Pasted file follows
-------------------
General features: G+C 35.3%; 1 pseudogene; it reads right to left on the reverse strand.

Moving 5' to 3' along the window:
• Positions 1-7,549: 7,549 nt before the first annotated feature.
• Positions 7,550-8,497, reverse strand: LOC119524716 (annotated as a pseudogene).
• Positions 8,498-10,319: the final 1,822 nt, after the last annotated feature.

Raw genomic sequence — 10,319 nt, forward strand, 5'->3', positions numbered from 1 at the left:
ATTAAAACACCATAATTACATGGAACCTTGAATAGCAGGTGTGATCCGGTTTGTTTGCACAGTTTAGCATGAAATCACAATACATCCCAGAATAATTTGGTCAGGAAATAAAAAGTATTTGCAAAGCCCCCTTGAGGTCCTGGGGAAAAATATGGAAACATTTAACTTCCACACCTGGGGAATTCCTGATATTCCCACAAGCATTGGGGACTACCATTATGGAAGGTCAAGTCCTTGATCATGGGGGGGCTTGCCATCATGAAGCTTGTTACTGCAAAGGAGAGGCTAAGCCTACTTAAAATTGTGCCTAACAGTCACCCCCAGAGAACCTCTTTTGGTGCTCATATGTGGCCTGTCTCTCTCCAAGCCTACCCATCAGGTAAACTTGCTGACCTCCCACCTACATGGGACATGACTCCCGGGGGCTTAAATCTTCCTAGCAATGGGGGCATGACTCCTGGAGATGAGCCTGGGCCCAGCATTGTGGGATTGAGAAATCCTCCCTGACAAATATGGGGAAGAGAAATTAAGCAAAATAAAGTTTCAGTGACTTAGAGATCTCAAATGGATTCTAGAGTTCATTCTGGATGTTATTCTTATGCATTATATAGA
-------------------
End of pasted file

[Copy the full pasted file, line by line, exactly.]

General features: G+C 35.3%; 1 pseudogene; it reads right to left on the reverse strand.

Moving 5' to 3' along the window:
• Positions 1-7,549: 7,549 nt before the first annotated feature.
• Positions 7,550-8,497, reverse strand: LOC119524716 (annotated as a pseudogene).
• Positions 8,498-10,319: the final 1,822 nt, after the last annotated feature.

Raw genomic sequence — 10,319 nt, forward strand, 5'->3', positions numbered from 1 at the left:
ATTAAAACACCATAATTACATGGAACCTTGAATAGCAGGTGTGATCCGGTTTGTTTGCACAGTTTAGCATGAAATCACAATACATCCCAGAATAATTTGGTCAGGAAATAAAAAGTATTTGCAAAGCCCCCTTGAGGTCCTGGGGAAAAATATGGAAACATTTAACTTCCACACCTGGGGAATTCCTGATATTCCCACAAGCATTGGGGACTACCATTATGGAAGGTCAAGTCCTTGATCATGGGGGGGCTTGCCATCATGAAGCTTGTTACTGCAAAGGAGAGGCTAAGCCTACTTAAAATTGTGCCTAACAGTCACCCCCAGAGAACCTCTTTTGGTGCTCATATGTGGCCTGTCTCTCTCCAAGCCTACCCATCAGGTAAACTTGCTGACCTCCCACCTACATGGGACATGACTCCCGGGGGCTTAAATCTTCCTAGCAATGGGGGCATGACTCCTGGAGATGAGCCTGGGCCCAGCATTGTGGGATTGAGAAATCCTCCCTGACAAATATGGGGAAGAGAAATTAAGCAAAATAAAGTTTCAGTGACTTAGAGATCTCAAATGGATTCTAGAGTTCATTCTGGATGTTATTCTTATGCATTATATAGA